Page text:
Whose marriage was similar to and whose marriage was the polar opposite of Hassan and Farzana in The Kite Runner in The Thorn Birds and A Thousand Splendid Suns?

In The Thorn Birds, Luddie and Anne Mueller have the most similar marriage to that of Hassan and Farzana, while Luke and Meggie O'Neill's marriage is the polar opposite. In A Thousand Splendid Suns, the most similar marriage is that of Hakim and Fariba, while the polar opposite is the union of Rasheed and Mariam.

Expert Answers

An illustration of the letter 'A' in a speech bubbles

In The Kite Runner, Farzana is a minor character who appears only briefly. Her marriage to Hassan is not explored in any detail. From what the reader sees, however, it is a loving marriage between two good people, making the best of atrocious circumstances. In chapter 17, they are both murdered within moments of one another, dying under the same oppression which blighted their lives.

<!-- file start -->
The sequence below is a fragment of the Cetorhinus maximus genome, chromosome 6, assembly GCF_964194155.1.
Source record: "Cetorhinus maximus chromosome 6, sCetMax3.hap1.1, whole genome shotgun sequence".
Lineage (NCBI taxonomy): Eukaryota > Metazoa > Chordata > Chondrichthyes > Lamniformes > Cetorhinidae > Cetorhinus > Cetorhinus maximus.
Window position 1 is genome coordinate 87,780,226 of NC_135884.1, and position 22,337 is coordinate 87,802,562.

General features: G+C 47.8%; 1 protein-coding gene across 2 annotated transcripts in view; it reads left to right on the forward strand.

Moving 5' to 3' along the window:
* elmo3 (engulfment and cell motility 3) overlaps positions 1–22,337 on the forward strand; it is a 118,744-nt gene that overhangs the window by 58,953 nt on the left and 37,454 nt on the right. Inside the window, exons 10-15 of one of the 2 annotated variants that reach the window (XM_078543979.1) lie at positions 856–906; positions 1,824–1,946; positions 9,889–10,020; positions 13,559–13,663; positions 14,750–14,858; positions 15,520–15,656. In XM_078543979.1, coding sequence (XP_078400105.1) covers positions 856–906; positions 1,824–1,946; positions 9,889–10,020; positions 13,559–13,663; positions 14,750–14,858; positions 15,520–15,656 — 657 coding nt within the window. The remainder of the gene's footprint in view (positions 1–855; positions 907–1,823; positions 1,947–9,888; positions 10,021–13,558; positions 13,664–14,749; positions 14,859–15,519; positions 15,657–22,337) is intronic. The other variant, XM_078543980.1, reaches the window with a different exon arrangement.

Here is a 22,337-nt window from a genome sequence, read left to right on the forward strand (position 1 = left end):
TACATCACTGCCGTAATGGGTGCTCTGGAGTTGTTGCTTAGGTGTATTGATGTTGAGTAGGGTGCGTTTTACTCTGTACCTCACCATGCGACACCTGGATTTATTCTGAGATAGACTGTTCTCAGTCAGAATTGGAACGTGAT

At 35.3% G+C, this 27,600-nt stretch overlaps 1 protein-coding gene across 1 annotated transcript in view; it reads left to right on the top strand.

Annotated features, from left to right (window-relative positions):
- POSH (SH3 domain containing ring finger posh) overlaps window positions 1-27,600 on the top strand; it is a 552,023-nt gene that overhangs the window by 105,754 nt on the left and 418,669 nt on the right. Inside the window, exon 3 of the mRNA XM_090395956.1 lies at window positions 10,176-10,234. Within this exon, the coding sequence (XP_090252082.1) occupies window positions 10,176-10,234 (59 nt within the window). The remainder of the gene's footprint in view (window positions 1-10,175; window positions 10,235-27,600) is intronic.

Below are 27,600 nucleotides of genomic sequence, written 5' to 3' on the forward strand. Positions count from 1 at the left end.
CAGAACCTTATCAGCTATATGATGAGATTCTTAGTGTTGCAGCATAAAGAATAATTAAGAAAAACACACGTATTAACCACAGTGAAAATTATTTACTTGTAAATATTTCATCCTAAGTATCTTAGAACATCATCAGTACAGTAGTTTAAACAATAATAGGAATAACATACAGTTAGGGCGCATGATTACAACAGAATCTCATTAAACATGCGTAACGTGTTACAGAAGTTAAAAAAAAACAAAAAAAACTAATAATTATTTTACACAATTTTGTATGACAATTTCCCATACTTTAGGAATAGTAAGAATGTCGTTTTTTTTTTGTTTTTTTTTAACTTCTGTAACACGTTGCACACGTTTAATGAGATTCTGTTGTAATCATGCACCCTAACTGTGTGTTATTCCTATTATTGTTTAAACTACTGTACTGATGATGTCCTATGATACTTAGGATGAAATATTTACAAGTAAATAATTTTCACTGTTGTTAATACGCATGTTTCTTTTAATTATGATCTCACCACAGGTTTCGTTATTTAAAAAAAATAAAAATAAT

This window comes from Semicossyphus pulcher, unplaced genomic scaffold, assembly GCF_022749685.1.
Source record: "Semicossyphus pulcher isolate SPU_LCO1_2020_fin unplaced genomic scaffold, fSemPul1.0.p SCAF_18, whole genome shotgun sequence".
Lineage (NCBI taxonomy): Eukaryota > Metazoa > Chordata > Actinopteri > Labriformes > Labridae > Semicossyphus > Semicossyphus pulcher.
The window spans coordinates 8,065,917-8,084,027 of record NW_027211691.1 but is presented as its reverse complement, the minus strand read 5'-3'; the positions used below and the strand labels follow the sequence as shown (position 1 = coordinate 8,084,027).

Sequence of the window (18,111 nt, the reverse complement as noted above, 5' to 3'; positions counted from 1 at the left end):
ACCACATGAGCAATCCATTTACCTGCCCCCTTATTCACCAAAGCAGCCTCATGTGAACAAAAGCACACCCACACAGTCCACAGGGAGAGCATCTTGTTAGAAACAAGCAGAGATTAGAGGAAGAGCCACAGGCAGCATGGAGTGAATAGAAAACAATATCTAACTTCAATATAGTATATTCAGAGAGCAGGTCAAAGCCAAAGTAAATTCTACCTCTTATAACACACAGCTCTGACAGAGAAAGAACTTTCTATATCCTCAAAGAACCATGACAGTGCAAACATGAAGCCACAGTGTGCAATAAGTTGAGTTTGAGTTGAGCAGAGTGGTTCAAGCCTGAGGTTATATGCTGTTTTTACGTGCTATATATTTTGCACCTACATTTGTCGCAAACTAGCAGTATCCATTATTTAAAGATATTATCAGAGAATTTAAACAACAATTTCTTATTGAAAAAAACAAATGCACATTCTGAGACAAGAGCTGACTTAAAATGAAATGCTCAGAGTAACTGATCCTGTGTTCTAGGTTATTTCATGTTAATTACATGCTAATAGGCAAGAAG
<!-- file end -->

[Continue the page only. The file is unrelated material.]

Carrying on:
In The Thorn Birds, the most similar marriage to that of Farzana and Hassan is probably that of the kindly Luddie and Anne Mueller, who are also generous, sympathetic, and self-sacrificing, though their lives do not end in tragedy. The polar opposite of Hassan's marriage to Farzana is the abusive and loveless union, based on mutual dishonesty, between Luke and Meggie O'Neill.

In A Thousand Splendid Suns, the most obvious parallel is with Hakim and Fariba, who also die in the same tragedy and who are similarly affectionate spouses and doting parents. The polar opposite is Rasheed's marriage to Mariam, which is not only arranged but compelled, and in which Rasheed is an atrocious husband, and not much better as a father, at least to his daughter. The tragic death of both parties is, in this case, caused by internal weaknesses in the marriage, rather than by uncontrollable force from outside.

Last Updated by eNotes Editorial on
Illustration of a paper plane soaring out of a book

We’ll help your grades soar

Start your 48-hour free trial and unlock all the summaries, Q&A, and analyses you need to get better grades now.

  • 30,000+ book summaries
  • 20% study tools discount
  • Ad-free content
  • PDF downloads
  • 300,000+ answers
  • 5-star customer support
Start your 48-Hour Free Trial